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April 7th, 2006

You Will Know the Truth… and the Truth Will Set You Free

An interview with CIA veteran Ray McGovern

 
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Ray McGovern served God and country for 27 years as a member of the CIA by keeping his work secret. Today, along with a group of other Intelligence veterans, he tells the truth about the corruption of US Intelligence gathering to anyone who will listen.

When he graduated Fordham University during the height of the Cold War, he decided to put his degree in Russian studies to use with the CIA in the fight against the “godless Communism” of the USSR. His work called him to Moscow, Germany and back to the United States. Along the way he also studied at Harvard Business School and Georgetown University. In his later years of service, he was one of two men in charge of then Vice President George H.W. Bush’s daily briefings. McGovern—a father of five, grandfather of six—was proud of the work he did and the effect he was able to have.

In 1990, the self-described “ecumenical, feminist catholic in the tradition of John XXIII” left the CIA to work in inner city Washington, DC with the Church of the Savior ministries. He was drawn back to Intelligence issues however during the long build-up to the war in Iraq in 2003. That was when he and a few other Intelligence veterans formed Veteran Intelligence Professionals for Sanity (VIPS) a group that attempts to shed light on the disastrous effects of the politicization of the Intelligence community in the US. McGovern now works with the publishing arm of the Church of the Savior writing and speaking domestically and internationally about the current state of the U.S. intelligence community.

In our interview, conducted via email, the sixty-six-year-old Bronx native referred to the biblical passage chiseled into the marble entrance at the CIA headquarters: “You will know the truth and the truth will set you free.” He believes it is a credo that the CIA he originally went to work for in the 1960s operated under. Since his retirement, McGovern has spent a good deal of his post-CIA career speaking the truth about the politically distorted mess that Intelligence gathering has become in recent years. In what follows, McGovern speaks candidly not only about the current Bush administration’s “war on terror” and the recent wiretapping controversy but also about the role that faith has played in his own quest to seek the truth.

BustedHalo: You studied Russian as an undergraduate and that led you into a career with the CIA. Could you tell me more about what attracted you to working in this field?

Ray McGovern: At first I took Russian because I had to take a modern language (in addition to Latin and Greek) and I was tired of French. Russian seemed exciting; Fordham had a strong program; and I enjoyed it. Thanks to a good student counselor, I decided to major in it…and then all hell broke loose in the USSR. Sputnik, ICBMs, threats to Berlin, U-2 shoot down, Cuba. I became quite interested in all that, and acquired a taste for life abroad by spending three months in Europe between sophomore and junior year in college. I enrolled in Army ROTC, mostly because there was good chance one would be drafted in those days and I thought I owed it to my country to serve as an officer. After I graduated the Army put off my call to active duty for a year while I took advantage of a fellowship to get my MA in Russian Area Studies. As an undergraduate, I sought out the CIA recruiter. I had learned a good bit about the agency and its charter to act as a central place to analyze all available information, so there would never be another Pearl Harbor; and to be the place that could tell the president the truth, since it was to have no policy axes to grind or other agenda. It did turn out to be that kind of place, very exciting and important work, until toward the end of my 27 years, when objective analysis fell prey to politicization and corruption, and those willing to play that game, not the real professionals, got rewarded with top management positions.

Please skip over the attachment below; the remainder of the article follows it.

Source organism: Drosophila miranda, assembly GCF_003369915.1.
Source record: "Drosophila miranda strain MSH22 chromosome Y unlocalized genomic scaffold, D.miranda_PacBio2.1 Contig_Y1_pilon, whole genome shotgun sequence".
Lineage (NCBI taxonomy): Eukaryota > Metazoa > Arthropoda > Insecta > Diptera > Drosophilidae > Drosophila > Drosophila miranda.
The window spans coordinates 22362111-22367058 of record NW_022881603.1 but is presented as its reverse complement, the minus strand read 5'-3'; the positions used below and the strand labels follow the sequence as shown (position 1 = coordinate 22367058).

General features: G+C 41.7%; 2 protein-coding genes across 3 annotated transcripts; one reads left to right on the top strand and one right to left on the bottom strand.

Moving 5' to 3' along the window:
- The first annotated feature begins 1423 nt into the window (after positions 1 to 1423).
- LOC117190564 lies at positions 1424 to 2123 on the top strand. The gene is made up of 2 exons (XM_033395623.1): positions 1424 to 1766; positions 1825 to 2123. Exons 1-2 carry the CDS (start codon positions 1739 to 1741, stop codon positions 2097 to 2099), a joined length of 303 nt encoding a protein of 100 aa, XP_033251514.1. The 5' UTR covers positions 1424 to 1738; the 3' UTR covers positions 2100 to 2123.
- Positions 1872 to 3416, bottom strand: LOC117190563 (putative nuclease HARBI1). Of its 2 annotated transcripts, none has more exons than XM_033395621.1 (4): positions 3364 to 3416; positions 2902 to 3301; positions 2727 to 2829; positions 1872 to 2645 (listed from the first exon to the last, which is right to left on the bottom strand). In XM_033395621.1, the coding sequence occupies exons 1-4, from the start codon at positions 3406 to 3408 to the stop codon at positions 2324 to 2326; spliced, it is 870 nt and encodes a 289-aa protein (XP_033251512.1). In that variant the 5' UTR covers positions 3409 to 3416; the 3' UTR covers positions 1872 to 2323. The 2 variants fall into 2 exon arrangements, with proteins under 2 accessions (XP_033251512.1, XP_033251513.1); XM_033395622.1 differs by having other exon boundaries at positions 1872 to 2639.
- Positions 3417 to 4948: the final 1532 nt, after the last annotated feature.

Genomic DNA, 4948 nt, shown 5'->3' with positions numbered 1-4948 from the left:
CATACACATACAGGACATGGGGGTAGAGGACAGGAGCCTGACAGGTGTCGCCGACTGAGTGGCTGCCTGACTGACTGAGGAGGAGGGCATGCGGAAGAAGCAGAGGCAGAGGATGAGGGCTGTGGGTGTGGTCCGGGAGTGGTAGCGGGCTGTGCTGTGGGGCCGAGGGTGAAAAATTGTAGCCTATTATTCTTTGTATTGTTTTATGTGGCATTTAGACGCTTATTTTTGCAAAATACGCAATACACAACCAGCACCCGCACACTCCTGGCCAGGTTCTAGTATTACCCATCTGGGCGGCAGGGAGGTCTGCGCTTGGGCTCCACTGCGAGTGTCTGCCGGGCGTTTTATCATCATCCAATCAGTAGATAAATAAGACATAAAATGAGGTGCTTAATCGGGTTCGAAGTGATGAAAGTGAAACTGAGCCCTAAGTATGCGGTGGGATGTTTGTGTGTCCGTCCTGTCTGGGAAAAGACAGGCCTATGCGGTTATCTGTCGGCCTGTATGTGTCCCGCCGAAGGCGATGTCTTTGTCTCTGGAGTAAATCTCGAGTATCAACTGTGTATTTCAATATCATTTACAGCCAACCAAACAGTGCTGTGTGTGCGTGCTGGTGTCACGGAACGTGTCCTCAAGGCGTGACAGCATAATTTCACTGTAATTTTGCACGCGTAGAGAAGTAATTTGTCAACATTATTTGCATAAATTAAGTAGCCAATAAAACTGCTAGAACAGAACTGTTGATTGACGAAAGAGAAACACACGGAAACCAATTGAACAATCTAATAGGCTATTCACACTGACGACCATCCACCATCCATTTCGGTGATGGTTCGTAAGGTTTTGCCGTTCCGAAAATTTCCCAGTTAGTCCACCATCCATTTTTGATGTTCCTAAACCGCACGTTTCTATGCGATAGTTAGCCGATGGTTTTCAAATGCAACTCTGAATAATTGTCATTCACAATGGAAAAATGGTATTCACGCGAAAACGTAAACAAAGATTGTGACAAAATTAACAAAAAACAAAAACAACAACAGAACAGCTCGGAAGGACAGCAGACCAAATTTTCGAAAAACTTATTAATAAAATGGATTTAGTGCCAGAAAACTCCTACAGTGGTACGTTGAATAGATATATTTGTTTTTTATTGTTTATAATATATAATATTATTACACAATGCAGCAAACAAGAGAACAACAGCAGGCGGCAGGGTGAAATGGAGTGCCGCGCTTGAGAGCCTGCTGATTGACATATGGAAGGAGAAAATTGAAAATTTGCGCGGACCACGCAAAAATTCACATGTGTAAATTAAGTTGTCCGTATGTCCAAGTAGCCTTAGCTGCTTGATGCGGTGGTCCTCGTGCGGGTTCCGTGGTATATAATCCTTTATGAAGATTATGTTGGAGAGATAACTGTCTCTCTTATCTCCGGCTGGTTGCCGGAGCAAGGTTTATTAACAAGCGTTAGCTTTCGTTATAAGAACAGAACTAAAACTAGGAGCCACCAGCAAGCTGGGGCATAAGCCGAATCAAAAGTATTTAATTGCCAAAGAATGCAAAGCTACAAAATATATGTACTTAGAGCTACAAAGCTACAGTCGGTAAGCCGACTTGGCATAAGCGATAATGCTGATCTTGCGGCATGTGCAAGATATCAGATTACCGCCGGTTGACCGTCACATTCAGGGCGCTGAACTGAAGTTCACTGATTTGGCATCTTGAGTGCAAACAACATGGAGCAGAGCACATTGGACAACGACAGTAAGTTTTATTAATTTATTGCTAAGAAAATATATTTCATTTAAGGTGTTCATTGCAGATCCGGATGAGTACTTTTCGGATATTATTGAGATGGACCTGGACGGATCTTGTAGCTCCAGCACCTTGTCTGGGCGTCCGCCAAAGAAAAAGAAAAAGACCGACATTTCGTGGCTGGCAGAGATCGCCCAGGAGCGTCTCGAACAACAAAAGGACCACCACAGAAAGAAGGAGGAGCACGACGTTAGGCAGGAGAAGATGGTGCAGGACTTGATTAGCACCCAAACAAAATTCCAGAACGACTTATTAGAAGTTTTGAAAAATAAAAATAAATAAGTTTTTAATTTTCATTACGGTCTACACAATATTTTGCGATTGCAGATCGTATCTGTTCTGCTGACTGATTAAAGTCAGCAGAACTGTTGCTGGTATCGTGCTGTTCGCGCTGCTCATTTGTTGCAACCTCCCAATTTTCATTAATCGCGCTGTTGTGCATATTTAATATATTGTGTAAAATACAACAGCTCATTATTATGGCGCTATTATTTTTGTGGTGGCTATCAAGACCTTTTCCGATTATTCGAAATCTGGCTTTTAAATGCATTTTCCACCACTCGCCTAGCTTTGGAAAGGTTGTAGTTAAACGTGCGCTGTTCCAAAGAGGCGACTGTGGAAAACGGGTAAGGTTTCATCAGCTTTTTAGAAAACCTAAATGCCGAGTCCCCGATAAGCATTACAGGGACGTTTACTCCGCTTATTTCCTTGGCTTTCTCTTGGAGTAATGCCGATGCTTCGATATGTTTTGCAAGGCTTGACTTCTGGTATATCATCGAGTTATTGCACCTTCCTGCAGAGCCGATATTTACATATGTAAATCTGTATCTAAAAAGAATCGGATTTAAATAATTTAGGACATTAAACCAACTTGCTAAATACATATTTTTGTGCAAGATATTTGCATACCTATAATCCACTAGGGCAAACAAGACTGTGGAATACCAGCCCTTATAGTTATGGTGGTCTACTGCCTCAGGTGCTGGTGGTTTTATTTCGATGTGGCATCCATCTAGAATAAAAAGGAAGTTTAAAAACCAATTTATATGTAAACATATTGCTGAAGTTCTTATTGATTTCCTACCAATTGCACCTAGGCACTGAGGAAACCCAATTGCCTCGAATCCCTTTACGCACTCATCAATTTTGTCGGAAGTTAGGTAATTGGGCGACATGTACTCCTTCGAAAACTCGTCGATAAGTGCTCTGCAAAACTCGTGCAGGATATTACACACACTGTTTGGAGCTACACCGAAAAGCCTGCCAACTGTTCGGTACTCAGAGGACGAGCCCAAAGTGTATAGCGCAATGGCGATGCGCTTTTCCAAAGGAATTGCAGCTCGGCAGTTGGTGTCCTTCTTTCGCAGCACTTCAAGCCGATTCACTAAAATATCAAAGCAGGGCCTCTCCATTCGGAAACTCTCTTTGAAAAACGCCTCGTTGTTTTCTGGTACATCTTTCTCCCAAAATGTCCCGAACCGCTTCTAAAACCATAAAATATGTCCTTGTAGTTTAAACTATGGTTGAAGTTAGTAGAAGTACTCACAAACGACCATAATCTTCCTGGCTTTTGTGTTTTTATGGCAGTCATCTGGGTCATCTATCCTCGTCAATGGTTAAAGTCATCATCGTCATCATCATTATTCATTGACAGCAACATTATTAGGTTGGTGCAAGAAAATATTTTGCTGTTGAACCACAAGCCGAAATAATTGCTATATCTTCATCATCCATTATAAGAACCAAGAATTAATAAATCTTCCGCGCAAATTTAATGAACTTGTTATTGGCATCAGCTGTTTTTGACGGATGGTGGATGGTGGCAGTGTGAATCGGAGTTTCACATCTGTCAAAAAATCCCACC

BH: You stayed with the CIA for close to 30 years. Why? What kept you there?

RM: What kept me at CIA was the work. The environment was excellent; the people were bright and committed; the job was very important, exciting and varied. Lots of writing, briefing, orchestrating the intelligence community at large; a sense of satisfaction that comes from doing something that matters a lot, helps enables arms control agreements, sometimes even demonstrably saves lives. The ability to tell it like it is, speak truth to power…and have career protection for doing exactly that was also part of the attraction. I was glad that I qualified for early retirement when the culture began to change in significant ways, corrupting both process and product…as can be seen in the agency’s collaboration in the deliberate tricking of Congress, using cooked intelligence into approving an unnecessary war.

BH: Being a Catholic who grew up in the 40s and 50s, did you feel that your work was, in some ways, a higher calling?

RM: Yes, I did. It was the height of the Cold War. The opponent was “godless Communism” that threatened our own freedoms and wrought havoc with East Europeans and others whom the Soviets dominated. It was part of a higher calling, reflected in the scripture verse chiseled into the marble at the entrance to CIA headquarters: “You will know the truth, and the truth will set you free.” I think they have now changed that to “We cook intelligence to go.”

BH: What did you do during your career with the CIA?

RM: I started as an analyst of Soviet foreign policy toward China, Southeast Asia, and the international Communist movement. I also studied and reported on domestic developments in the USSR for a brief period. I was then posted to Germany and eventually came back to take over the Soviet foreign policy branch of which I had been a member. It was my first management job and I screwed up royally. Substantive intelligence was good and that was important. Management approach was poor; that, too, was important. Well, I learned a lot, anyhow.